Democratic senators led by Bob Menendez urged the Federal Reserve to take a more active role in the selection process of the heads of its regional banks so that more diverse candidates would be considered.
In a letter to Fed Chair Jerome Powell, who will appear before Congress Wednesday and Thursday as part of legally mandated semiannual testimony, the lawmakers asked the Fed’s Washington-based Board of Governors to work with the 12 reserve banks to establish a standardized process for appointing its presidents and directors that “promotes meaningful transparency and public input.”
“The current makeup of the Federal Reserve banks does not reflect the demographic and economic diversity of the districts they serve,” Menendez and Sens. Sherrod Brown, Elizabeth Warren, Catherine Cortez Masto, Ben Ray Lujan, Bernie Sanders, Richard Durbin, Raphael Warnock and Alex Padilla wrote in a letter sent to Powell on Tuesday.
The request comes on the heels of the appointment of a new president to the Reserve Bank of Dallas. Menendez had called for the new chief to be a Latino because Hispanic Americans make up almost 40% of the bank’s district. The New Jersey senator, a Latino, has criticized the Fed for its lack of diversity and in particularly for never having been led by a Latino American in its 108-year history.
“We just cannot continue down the same path and expect a different result,” Menendez said in an interview following the Dallas Fed announcement. “They’re making critical decisions that have consequences to one thing: the citizens of America. They’ve repeatedly ignored that when the Fed is making decisions on policy.”
While two of the final candidates for the Dallas job were Latino, they were not chosen, Menendez said. The bank’s selection committee, made up of some of its directors, instead chose Lorie Logan, manager of the Fed’s system open market account at the Reserve Bank of New York, who isn’t Hispanic. The Board of Governors has final say over the selection committee’s pick.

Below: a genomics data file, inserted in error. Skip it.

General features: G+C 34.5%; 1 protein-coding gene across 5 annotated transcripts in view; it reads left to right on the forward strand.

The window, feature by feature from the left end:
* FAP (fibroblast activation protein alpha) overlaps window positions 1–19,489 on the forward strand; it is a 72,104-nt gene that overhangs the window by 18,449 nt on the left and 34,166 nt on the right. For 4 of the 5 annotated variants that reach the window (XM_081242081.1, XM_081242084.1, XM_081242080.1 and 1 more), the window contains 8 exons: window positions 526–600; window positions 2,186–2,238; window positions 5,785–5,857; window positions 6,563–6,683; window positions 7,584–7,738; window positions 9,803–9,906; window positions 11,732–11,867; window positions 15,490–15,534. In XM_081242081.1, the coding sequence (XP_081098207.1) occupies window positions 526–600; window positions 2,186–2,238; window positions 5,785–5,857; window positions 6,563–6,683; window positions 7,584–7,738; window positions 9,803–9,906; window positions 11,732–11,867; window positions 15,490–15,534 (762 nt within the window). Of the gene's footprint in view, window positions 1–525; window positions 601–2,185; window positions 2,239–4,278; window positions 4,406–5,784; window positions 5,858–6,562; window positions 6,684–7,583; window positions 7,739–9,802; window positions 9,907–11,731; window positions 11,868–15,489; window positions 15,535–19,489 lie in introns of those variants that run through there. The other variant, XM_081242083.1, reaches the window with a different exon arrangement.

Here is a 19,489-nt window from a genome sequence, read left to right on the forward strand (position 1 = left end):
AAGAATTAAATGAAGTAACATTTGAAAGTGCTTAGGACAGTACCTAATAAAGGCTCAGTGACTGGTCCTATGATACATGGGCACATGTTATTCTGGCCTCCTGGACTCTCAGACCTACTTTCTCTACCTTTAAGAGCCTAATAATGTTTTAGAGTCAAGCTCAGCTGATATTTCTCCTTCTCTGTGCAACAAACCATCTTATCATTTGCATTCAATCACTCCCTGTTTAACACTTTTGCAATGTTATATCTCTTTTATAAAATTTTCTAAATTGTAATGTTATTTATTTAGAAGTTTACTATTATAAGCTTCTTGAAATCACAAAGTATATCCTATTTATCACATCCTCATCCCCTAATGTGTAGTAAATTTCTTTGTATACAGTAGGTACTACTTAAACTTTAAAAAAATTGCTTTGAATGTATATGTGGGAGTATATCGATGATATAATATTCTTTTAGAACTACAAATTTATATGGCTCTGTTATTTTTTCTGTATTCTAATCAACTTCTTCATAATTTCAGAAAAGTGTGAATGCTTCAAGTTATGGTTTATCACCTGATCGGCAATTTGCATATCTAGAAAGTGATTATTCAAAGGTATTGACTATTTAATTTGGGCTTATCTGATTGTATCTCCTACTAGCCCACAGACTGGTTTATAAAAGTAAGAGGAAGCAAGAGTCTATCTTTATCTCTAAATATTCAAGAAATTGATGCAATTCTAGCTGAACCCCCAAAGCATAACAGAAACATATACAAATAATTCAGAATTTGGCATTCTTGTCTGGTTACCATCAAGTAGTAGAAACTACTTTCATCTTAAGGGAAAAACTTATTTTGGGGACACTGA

Menendez voted against Powell’s confirmation, citing the central bank’s failure to appoint a Latino leader. In their letter, the Democratic senators also criticized the lack of industry diversity at the regional Fed banks, saying that a majority of their directors come from the banking sector.
The lawmakers proposed measures to make the director and president selection process more transparent, including a public-comment period when candidates are being chosen and publication of diversity metrics of the potential candidates. They asked the Fed to respond to their letter by July 22.
The Fed will need to select new leaders for the Kansas City and Chicago branches next year, because the current presidents will both reach the mandated retirement age of 65.
The central bank has been criticized for its lack of diversity in both leadership and among its professional ranks, with some arguing that the homogeneity can lead to groupthink and policy that doesn’t work for everyone. It has made strides recently on the leadership front, with President Biden appointing the first-ever Black woman to its Board of Governors.